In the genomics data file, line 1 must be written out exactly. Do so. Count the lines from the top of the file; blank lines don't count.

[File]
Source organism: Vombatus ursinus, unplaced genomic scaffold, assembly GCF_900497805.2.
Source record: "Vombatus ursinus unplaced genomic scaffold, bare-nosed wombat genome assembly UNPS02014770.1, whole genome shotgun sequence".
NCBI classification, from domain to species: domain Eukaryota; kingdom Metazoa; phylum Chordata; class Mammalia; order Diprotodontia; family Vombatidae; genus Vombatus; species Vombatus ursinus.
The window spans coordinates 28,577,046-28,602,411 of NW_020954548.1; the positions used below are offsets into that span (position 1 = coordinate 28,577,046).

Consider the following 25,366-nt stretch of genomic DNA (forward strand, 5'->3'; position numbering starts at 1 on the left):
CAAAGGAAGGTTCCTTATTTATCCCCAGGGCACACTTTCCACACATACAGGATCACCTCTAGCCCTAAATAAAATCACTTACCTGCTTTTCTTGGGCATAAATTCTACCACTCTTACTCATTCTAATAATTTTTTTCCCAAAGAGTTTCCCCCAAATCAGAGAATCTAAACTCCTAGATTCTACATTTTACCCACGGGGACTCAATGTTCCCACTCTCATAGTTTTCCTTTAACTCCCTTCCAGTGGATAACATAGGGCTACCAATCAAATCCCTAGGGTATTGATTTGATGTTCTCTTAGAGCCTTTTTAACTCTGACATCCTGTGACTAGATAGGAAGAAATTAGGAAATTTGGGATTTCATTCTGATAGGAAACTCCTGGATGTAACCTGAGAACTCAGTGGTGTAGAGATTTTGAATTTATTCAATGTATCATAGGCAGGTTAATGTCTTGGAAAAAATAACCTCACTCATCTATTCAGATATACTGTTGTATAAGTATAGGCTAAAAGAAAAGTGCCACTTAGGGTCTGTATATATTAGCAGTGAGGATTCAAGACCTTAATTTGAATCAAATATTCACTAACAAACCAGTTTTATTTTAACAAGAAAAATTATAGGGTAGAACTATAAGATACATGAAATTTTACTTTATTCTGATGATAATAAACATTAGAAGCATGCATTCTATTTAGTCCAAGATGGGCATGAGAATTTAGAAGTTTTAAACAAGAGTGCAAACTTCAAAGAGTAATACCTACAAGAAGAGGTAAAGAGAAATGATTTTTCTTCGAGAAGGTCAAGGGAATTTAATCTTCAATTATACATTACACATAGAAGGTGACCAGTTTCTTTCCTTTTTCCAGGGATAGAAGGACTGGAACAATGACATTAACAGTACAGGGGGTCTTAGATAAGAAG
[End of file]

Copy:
Source organism: Vombatus ursinus, unplaced genomic scaffold, assembly GCF_900497805.2.